Ahead of the Porsche Asia Pacific Forza Cup Grand Finals happening later today, we got a chance to ask a couple of questions with the people behind this massive racing esports event. Specifically, we got some insight about the Porsche Forza Cup from Turn 10 Studios’ Wes Eckhart, racing driver Yuey Tan, and the Porsche Asia Pacific Team.
First up, here’s some insight on how Turn 10 balances Forza Motorsport 7’s esports viability and accessibility.
How do you balance keeping Forza Motorsport accessible while still having it be a realistic enough racing simulator that’s fit for esports?
Accessibility and motorsport authenticity are at the core of how we develop Forza Motorsport games. Our ForzaTech engine has a sophisticated physics simulation that allows us to accurately model vehicle performance under a number of conditions. It’s critical to have this in place so the vehicle dynamics feel real. From there, we add scalability levers to allow players of all skill levels to experience the thrill of motorsport racing. It can range from something simple like adding the racing line to find the best way around the track, to allowing older cars to benefit from more modern traction and stability control technologies for a better handling ride, to development and support of input devices like the Xbox Adaptive Controller which gives players of all ability levels the chance to compete. By having all of these options adjustable in the game, we are able to maintain a competitive esports product that appeals to seasoned pros as well as new players.
Next, Yuey Tan shared with us his thoughts on how sim racing esports complements real-world mostorsport.
How well does sim racing experience translate into real-world racing? And with the rise of sim racing esports, will sim racing become a viable path for drivers to get into motorsport on the level of something like kart racing?
It’s a new world out there and there’s no doubt that motor racing on esports is going to be a thing of today and the future. For sure new talent will come in as the sport is so much more accessible than raising funds to go motor racing and I think that 90% of it is very relatable to real racing. Though it is still fairly far away from the real thing.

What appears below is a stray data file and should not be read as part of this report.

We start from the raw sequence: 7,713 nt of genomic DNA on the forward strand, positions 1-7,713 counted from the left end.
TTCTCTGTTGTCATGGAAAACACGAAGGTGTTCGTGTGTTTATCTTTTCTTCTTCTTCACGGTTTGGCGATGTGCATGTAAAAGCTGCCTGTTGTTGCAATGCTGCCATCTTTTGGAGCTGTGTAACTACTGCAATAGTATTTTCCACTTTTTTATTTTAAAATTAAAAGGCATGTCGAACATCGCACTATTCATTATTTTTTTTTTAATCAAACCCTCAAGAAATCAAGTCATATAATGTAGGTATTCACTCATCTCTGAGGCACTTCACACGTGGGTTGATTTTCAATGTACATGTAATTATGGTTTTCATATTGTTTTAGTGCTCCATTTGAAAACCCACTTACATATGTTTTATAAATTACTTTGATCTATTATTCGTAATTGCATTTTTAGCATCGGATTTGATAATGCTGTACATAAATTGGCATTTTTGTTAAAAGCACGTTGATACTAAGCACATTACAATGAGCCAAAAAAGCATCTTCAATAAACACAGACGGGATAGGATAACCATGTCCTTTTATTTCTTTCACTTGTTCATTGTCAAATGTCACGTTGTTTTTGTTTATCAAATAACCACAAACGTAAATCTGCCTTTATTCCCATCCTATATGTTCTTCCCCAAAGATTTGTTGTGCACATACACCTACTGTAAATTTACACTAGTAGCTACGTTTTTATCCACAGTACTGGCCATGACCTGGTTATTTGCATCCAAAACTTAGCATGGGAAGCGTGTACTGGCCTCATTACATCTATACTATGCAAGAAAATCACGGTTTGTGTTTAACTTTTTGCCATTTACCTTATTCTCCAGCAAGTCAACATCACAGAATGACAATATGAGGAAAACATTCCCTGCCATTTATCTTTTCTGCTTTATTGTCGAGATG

The physical side and the business side of being a racing driver is also of equal importance, so the life of a driver between esports and real life is still quite large in a way!
Finally, we were able to gain some insight on how the tournament came to be and what the plans for the future are, courtesy of the Porsche Asia Pacific team.
How did the Porsche Asia Pacific Forza Cup come to be? What made you partner with Turn 10/Microsoft for this tournament?
Porsche and Microsoft launched its global six-year partnership at the New York International Auto Show in 2017. By having Microsoft as our partner, we have the opportunity to take the pleasure of driving a Porsche and making it an experience in the virtual world.
Are there other esports project from Porsche in the pipeline for Asia Pacific?
The first Porsche Asia Pacific Forza Cup has been a great success and we hope to plan another online tournament next year. Porsche has been synonymous with motorsport, and this is proven by our numerous successes on the race tracks. But we have also come to realise that for many others, the thrill of driving is experienced in the digital world. The spotlight on esports and sim racing became stronger when iconic racing events such as 24 Hours of Le Mans, Formula E and our very own Porsche Carrera Cup became virtual because of the pandemic.
The Porsche Asia Pacific Forza Cup Grand Finals is happening live tonight at 6pm (PHT). There, the Top 16 drivers in the region will face off to determine who will be crowned the champion. Among the finalists, three drivers are from the Philippines.